Table 3. NPK and other chemical test for fresh and digested manure for selected animal substrates.

Solar Water Heater (SWH) with thermal pipes that runs through the course of fresh manure would elevate the manure temperature during cold days and maintain active anaerobic digestion process. In the vein of policy- making and economic incentives, the authors strongly recommend the authorities in Jordan especially Ministry of Agriculture, Ministry of Environment and in collaboration with the Ministry of Energy and Natural Resources to issue new bioenergy directive that provide fiscal support to small and large scale dairy and poultry farmers and producers to encourage the installation of biogas unit at their farms. Such approach however requires out- reach and training workshops for farmers to first get acquainted with the biogas concept and benefits. In large scale biogas projects, the introduction of feed-in-tariffs that pledge the National Electricity Company to buy the biogas-based electricity through long term contracts and fixed prices would encourage sector-wide biogas pro- duction in Jordan and from various biowastes sources.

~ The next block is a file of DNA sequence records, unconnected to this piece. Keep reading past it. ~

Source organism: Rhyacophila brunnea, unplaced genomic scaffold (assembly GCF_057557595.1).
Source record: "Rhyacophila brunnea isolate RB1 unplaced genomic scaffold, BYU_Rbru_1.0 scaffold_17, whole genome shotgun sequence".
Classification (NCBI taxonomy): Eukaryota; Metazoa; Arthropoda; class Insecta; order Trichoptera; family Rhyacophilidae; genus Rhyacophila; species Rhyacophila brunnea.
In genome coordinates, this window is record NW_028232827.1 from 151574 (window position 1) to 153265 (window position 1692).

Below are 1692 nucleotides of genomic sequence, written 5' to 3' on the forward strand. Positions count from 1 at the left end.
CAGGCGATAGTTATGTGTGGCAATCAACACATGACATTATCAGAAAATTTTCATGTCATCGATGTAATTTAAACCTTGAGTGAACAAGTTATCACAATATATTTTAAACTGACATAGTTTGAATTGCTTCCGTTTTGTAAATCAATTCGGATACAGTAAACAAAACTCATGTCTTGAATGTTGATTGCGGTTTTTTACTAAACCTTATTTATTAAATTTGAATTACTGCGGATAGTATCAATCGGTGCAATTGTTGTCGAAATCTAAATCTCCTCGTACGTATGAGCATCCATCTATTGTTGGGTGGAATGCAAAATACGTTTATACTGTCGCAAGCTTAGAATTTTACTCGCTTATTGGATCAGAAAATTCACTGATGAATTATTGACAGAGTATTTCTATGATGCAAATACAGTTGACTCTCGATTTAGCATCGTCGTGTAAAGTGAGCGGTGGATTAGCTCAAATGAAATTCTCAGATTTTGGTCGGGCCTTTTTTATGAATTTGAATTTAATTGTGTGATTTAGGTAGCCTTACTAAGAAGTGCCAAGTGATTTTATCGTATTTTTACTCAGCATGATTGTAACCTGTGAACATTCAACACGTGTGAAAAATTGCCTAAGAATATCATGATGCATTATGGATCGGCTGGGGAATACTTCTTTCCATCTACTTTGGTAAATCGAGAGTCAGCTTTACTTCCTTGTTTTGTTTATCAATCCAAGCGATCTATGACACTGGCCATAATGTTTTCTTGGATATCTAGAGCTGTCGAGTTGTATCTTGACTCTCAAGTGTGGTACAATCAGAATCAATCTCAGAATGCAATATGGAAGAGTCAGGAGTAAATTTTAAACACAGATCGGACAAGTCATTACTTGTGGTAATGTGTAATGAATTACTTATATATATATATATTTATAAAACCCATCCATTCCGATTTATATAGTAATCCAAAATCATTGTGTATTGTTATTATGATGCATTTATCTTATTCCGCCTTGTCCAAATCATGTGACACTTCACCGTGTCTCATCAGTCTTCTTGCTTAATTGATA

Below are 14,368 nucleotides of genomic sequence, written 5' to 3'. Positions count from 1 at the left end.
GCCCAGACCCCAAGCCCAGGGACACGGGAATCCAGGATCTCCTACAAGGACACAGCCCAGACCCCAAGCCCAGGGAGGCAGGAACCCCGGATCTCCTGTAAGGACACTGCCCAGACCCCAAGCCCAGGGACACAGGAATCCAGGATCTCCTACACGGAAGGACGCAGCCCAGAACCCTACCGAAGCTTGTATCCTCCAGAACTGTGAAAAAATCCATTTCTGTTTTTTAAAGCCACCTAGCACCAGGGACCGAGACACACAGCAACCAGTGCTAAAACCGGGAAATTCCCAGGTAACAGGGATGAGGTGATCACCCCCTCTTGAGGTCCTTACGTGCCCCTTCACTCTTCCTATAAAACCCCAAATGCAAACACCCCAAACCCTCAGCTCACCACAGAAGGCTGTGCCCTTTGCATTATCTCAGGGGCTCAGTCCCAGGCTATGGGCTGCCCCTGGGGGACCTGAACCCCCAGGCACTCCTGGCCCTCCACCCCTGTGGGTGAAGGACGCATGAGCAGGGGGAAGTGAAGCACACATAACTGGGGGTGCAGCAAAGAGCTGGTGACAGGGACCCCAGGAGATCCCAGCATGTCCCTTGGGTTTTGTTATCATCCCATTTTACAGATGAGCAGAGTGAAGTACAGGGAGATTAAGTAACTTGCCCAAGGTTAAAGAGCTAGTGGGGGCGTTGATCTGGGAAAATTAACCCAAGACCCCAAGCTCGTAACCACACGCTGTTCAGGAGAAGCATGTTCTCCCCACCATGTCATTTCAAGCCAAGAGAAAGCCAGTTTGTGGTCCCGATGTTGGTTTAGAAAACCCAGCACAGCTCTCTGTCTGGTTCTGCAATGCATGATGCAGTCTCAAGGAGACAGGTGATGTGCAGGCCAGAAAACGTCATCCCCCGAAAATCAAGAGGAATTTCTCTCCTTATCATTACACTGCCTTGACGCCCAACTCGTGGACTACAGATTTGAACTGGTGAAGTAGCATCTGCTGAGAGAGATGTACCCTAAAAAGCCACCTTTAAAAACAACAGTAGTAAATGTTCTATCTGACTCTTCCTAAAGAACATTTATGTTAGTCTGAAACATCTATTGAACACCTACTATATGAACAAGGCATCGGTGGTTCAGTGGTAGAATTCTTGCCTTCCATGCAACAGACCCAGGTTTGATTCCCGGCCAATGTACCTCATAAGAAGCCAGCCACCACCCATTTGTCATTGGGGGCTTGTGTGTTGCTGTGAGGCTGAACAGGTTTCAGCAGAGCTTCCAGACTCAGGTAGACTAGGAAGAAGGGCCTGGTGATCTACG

6. Conclusion